A recent American Eagle auction was a diverse mix of buys and bids, as auctioneer Kenny Lindsay steered the event from items that included glassware, furniture, antique cars and signs, and finally: a log cabin.
The great diversity attracted a large crowd of more than 400 people to New Boston, Michigan to participate in the estate sale of Frank and Nora Adkins.
The highest of bids were fetched for a 1953 AMC 500 Fire Truck from the Coral Springs Volunteer Fire Department. The fire truck had a final bid price of $2,300 which is fair market value for such a vehicle.
One of the two log cabins that were placed on the block had been used to house a small private museum; the other, to depict a general store from the past. The new owners, after offering $5,100 bids each, were responsible for the dismantling of the establishments.
A true token of the rich history of the automobile was a 1931 Ford Model A that sold for $9,500. A 1947 Crosley which had been built by Crosley Motors in Cincinnati, Ohio, and which had been used in the movie Porky’s sold for $4,200.00; and a 1965 AMC Rambler Classic crossed the block for $2,000.
Found in one of the outbuildings were several examples of metal soda pop advertising signs along with soda pop coolers and pop machines.
One of the 7-Up pop dispensers indicated you could buy a bottle of 7-Up for a dime. This one was in working condition and sold for $70. Other 7-Up machines sold for $50.00 and $100.00. An old upright 7-Up cooler, also in working condition, drew its fair share and interest and sold for $400 while a second one, this one a chest-type earned $150.00. A 7-Up sign in the shape of a 7-Up bottle earned $275.00; a restored 7-Up sign saw $130.00; and a 7-Up scoreboard sign earned $60.00.
Pepsi coolers were also available with one earning $200, and a second one seeing $100. Not to be left out an RC Cola cooler earned $100 with an RC Cola sign selling for $70.And a porcelain Dr. Pepper sign saw $35.
To go along with the soda pop, it’s always nice to have some popcorn. You could pop some for the whole crowd if you were the winning bidder at $110 for the popcorn machine. Or maybe you prefer ice cream with your soda pop. You could put the Taylor soft-serve ice cream machine right in your garage or family room if you were the winning bidder at $175.
With the price of gas what it is nowadays you might be looking for a less expensive way of getting around - especially if you are at a lake or river. A rowboat sold for $150 and a Zodiac dinghy saw a final bid of $700. A Game Fisher 7.5 horse power outboard motor sold for $200. A boat trailer for the boat sold for $100 and a utility trailer earned $500.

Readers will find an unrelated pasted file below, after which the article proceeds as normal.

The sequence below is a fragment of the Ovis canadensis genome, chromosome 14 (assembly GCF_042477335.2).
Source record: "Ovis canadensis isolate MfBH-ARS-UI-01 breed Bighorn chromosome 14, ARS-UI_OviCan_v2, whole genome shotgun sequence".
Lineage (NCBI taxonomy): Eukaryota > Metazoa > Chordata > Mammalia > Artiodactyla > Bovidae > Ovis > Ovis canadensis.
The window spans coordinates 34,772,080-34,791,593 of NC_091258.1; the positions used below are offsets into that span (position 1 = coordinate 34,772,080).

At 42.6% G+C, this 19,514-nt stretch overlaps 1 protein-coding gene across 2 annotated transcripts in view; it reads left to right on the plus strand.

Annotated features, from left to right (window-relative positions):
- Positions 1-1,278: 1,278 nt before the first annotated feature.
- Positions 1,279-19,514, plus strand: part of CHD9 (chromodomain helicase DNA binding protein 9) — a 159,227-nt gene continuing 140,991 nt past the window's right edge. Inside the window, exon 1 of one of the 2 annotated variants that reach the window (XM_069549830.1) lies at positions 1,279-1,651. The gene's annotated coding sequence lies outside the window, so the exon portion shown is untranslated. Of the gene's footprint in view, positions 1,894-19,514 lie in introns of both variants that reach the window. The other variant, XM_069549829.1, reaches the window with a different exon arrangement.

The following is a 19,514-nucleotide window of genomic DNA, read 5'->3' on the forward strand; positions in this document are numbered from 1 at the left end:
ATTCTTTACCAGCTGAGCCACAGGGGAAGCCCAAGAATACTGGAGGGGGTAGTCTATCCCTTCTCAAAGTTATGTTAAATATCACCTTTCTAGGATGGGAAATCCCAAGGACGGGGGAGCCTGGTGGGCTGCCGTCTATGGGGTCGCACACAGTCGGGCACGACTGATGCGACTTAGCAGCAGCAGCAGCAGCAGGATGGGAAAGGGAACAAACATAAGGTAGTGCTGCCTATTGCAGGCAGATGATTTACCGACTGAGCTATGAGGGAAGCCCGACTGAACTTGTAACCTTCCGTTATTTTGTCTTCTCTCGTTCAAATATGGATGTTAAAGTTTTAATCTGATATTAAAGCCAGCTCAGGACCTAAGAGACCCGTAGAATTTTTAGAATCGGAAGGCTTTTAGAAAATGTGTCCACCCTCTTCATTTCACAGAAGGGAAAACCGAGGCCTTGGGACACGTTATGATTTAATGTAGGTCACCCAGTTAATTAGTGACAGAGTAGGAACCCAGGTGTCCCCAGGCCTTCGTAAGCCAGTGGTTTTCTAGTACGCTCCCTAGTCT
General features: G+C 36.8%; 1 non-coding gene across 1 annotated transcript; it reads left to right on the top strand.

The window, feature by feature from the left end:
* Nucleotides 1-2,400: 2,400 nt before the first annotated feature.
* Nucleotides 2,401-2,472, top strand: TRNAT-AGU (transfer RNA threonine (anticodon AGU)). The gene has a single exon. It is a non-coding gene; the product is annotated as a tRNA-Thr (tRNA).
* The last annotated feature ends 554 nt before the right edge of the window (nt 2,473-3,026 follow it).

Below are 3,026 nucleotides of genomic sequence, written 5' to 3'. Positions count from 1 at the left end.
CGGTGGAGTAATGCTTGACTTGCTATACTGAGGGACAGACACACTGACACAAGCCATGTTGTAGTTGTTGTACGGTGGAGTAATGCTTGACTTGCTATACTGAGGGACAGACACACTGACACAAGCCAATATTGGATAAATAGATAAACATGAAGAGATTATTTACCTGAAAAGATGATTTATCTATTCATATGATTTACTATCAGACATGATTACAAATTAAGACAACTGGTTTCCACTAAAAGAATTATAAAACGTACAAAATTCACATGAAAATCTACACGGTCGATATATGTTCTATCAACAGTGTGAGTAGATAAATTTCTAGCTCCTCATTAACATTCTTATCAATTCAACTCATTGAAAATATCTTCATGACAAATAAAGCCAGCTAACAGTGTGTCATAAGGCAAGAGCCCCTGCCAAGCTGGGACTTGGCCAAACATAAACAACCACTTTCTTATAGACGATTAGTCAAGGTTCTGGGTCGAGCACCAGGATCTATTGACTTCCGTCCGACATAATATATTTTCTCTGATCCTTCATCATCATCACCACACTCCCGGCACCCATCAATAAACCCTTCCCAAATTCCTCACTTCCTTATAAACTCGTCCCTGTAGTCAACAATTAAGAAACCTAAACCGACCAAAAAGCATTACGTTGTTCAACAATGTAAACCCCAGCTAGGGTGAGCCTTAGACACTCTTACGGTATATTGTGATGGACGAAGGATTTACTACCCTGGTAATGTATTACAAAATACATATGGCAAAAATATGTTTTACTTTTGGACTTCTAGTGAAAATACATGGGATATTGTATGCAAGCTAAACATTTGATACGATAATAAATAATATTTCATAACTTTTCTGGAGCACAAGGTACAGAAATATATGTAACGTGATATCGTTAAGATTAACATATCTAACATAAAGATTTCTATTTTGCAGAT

Take care of your lawn and garden with the Case Ingersoll tractor that was sold with implements including a plow for $800. An unusual tramp art shelf, very detailed, sold for $45; an Edison windup record player earned $100; while a lesser known Amerinola record player earned $35.00. A print by F.B. Carpenter depicting the 1864 Emancipation Proclamation earned $175 while portrait prints of Lincoln and Washington sold for $25 each. An old photo album with many old and interesting prints including tin types elicited spirited bidding and crossed the block for $500.
A Hoosier-style cabinet found a new owner for $150; an old icebox earned $200; a second icebox with its original hardware crossed the block for $165; a floor lamp with inserts saw $40; an old dress form complete with a corset sold for $35.
A dresser with a harp mirror sold for $85; an old spinning wheel earned $45; and an Old stenciled Chatham, Ontario and dated 1902 crossed the block for $110.
A marble-top dresser sold for $185; an old wardrobe earned $65; and a blind-door chimney cabinet with old blue paint crossed the block for $85.
These brought back memories of sewing machines - a far cry from what is used today.
The Singer and the Minnesota machines sold for $35 each.
A salesman’s sample cast iron stove sold for $85; a toy Singer sewing machine earned $220; and a child’s Gateway sewing machine crossed the block for $125.
A Humpty Dumpty cookie jar saw spirited bidding before being declared sold at $445.00.
A McCoy Wishing Well planter sold for $30; and an Aladdin US Mail lunch box earned $40.
An old stenciled washing machine sold for $75; a side-by-side secretary/bookcase which would be refinished sold for $120; and a 12-ft long bench from an Ann Arbor, Michigan Railroad station crossed the block for $400.
Items and prices realized represent only a very small percentage of the many items in this auction. Prices quoted to not reflect the buyer’s premium that was charged at this auction.
As noted before, it was indeed an auction with something for everyone. There was everything from collectible to the useful. Most of the time there were two rings running and, at times, there were three. The final result was a very successful auction with pleased buyers and a happy seller.
For more information on this auction, upcoming auctions, or if you are considering having an auction and want to know more about the services provided by American Eagle Auction & Appraisal Company, LLC, contact President, Kenny Lindsay at 248-473-1547 or visit their award winning auction site at www.AEauctions.com.